Cleft and craniofacial conditions affect thousands of infants, children, teens and adults in the United States each year. Some are born with congenital anomalies like cleft lip and palate, others with more complex, life-threatening craniofacial conditions. Some are burned; others are injured in accidents and animal attacks, or diagnosed with various oral/head/neck and skin diseases.
A cleft lip is a birth defect in which the parts of the face that form the upper lip remain split, instead of sealing together before birth. Similar splits can occur in the roof of the mouth or palate. Both can present a variety of problems, including difficulty eating, speech difficulties, ear infections and misaligned teeth.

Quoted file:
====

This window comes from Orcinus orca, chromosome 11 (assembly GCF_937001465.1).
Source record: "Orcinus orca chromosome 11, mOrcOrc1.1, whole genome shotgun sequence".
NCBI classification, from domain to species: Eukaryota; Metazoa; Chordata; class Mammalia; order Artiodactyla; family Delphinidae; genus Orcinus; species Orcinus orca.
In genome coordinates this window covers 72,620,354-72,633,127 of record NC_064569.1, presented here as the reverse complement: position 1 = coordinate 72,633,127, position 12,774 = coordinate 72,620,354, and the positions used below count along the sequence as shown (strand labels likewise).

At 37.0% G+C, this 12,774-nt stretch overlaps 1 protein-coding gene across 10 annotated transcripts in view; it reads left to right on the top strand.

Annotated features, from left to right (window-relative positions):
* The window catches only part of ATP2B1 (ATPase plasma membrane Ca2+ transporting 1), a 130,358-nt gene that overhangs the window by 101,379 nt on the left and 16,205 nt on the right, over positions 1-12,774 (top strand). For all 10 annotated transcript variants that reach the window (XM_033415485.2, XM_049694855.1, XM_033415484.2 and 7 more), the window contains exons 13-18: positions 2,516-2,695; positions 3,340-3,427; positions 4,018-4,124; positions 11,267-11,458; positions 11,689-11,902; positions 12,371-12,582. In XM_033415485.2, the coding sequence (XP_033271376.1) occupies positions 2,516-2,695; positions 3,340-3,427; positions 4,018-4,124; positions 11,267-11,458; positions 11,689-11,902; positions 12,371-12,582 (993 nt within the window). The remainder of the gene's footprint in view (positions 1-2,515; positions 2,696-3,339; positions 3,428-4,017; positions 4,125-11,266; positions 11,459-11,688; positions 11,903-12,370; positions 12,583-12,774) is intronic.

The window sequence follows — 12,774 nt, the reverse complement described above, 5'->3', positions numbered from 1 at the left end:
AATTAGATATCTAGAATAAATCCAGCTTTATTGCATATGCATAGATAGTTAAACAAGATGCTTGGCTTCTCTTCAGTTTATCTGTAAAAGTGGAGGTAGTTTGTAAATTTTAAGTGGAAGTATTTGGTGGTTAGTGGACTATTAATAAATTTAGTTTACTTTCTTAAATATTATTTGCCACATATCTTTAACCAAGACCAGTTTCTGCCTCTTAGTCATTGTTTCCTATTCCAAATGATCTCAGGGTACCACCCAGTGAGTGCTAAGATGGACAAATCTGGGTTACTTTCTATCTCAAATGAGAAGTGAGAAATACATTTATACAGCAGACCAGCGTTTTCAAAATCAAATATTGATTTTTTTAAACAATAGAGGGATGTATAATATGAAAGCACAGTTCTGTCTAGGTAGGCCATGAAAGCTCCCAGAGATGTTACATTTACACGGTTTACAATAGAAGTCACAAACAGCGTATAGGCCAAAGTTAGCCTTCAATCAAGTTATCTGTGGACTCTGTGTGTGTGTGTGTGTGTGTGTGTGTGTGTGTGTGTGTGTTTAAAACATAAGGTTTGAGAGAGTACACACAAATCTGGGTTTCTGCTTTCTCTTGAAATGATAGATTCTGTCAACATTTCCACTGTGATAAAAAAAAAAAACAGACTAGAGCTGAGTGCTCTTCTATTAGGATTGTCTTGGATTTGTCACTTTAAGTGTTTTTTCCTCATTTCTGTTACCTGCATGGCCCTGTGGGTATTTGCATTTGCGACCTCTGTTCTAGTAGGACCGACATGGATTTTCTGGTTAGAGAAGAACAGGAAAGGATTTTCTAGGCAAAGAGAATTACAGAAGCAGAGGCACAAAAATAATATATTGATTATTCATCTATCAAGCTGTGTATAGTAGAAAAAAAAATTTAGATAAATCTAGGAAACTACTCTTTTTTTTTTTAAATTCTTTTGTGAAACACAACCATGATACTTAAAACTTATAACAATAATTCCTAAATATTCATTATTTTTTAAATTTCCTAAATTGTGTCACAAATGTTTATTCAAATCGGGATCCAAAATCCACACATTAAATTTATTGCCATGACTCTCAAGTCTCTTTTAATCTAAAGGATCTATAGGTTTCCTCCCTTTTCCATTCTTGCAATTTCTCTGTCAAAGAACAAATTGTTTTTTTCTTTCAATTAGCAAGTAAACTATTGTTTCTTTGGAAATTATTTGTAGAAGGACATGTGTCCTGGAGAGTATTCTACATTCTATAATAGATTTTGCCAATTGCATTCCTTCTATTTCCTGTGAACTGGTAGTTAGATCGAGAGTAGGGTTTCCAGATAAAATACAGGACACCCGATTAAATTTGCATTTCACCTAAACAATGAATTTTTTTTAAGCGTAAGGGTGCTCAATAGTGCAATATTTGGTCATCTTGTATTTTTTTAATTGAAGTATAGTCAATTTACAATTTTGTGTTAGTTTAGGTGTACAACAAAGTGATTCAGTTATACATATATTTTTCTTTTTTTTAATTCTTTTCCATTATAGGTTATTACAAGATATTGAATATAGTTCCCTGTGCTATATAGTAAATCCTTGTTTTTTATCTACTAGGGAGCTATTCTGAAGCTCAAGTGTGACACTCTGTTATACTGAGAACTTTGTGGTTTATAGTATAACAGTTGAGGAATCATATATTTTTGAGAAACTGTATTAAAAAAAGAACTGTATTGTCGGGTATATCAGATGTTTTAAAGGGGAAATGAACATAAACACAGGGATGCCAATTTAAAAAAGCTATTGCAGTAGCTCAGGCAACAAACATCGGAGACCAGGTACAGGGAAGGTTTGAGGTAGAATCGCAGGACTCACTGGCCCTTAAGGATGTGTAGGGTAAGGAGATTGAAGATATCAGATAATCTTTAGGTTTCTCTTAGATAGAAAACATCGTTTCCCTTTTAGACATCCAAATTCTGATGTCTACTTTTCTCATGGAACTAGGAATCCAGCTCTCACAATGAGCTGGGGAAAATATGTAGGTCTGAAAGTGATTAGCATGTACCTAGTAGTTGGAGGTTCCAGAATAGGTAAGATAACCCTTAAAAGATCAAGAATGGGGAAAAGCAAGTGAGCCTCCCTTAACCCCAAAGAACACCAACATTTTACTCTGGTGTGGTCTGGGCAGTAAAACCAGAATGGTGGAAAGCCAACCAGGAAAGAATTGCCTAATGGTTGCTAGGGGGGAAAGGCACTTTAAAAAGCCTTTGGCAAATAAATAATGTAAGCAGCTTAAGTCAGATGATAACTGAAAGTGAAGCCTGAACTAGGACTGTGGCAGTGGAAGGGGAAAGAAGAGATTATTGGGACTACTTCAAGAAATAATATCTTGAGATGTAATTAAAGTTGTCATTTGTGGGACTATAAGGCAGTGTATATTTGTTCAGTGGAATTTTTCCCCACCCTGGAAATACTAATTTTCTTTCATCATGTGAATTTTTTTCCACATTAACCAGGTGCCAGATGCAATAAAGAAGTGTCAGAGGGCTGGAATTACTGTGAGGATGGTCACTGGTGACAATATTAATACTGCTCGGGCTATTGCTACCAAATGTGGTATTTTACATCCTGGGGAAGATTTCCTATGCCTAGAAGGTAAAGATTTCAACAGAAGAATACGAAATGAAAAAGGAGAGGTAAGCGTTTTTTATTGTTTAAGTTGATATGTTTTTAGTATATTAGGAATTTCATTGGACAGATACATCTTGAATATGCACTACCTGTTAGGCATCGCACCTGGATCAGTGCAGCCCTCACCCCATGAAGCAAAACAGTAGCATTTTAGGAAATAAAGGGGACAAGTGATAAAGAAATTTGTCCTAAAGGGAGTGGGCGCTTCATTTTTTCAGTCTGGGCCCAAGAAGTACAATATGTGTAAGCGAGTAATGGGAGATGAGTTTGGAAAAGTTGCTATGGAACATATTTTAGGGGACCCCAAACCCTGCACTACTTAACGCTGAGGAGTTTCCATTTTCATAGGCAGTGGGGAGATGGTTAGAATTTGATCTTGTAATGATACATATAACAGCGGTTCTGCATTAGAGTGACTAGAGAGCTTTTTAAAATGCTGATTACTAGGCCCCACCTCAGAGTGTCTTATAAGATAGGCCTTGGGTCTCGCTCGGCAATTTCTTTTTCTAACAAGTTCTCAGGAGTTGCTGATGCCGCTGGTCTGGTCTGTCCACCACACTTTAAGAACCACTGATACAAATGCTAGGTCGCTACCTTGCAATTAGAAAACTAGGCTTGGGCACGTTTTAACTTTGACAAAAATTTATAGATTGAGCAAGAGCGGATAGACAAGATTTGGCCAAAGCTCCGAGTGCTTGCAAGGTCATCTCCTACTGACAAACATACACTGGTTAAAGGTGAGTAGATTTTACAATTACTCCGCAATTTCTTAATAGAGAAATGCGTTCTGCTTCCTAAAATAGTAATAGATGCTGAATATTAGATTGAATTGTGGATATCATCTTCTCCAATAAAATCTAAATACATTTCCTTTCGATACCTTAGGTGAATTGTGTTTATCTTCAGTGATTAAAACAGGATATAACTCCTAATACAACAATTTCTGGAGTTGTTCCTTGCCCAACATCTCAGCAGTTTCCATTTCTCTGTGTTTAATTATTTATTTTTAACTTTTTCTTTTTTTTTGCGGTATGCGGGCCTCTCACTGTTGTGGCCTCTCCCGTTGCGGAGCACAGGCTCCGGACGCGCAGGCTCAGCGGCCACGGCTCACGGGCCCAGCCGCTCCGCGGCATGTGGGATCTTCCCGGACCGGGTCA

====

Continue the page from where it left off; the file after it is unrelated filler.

In addition, it is possible to correct both cleft lip and palate through surgery, which is usually performed between the ages of 3 to 6 months. Depending on the severity of the defect, more than one surgery may be necessary.Leave a reply